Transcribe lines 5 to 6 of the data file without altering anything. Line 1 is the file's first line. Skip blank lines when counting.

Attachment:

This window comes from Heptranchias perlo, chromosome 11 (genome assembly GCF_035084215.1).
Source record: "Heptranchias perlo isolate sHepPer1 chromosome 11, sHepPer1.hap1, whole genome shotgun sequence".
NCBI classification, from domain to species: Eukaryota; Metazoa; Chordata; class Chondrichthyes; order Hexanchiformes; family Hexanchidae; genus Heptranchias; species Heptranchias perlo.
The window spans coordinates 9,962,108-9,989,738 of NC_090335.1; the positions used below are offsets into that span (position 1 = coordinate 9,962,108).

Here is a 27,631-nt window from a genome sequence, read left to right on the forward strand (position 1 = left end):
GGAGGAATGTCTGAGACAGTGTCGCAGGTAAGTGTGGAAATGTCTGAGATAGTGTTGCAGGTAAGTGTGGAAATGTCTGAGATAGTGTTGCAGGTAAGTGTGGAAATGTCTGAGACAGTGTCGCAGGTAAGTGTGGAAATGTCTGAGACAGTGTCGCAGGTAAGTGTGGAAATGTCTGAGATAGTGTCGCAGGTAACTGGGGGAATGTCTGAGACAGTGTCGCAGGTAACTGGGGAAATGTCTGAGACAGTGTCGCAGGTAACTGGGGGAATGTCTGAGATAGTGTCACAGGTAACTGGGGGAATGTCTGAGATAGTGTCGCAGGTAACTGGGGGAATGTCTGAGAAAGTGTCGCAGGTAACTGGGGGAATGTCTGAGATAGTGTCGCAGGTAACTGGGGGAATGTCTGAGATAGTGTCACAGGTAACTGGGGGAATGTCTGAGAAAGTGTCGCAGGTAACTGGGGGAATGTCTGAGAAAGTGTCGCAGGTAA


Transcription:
Here is a 27,631-nt window from a genome sequence, read left to right on the forward strand (position 1 = left end):
GGAGGAATGTCTGAGACAGTGTCGCAGGTAAGTGTGGAAATGTCTGAGATAGTGTTGCAGGTAAGTGTGGAAATGTCTGAGATAGTGTTGCAGGTAAGTGTGGAAATGTCTGAGACAGTGTCGCAGGTAAGTGTGGAAATGTCTGAGACAGTGTCGCAGGTAAGTGTGGAAATGTCTGAGATAGTGTCGCAGGTAACTGGGGGAATGTCTGAGACAGTGTCGCAGGTAACTGGGGAAATGTCTGAGACAGTGTCGCAGGTAACTGGGGGAATGTCTGAGATAGTGTCACAGGTAACTGGGGGAATGTCTGAGATAGTGTCGCAGGTAACTGGGGGAATGTCTGAGAAAGTGTCGCAGGTAACTGGGGGAATGTCTGAGATAGTGTCGCAGGTAACTGGGGGAATGTCTGAGATAGTGTCACAGGTAACTGGGGGAATGTCTGAGAAAGTGTCGCAGGTAACTGGGGGAATGTCTGAGAAAGTGTCGCAGGTAA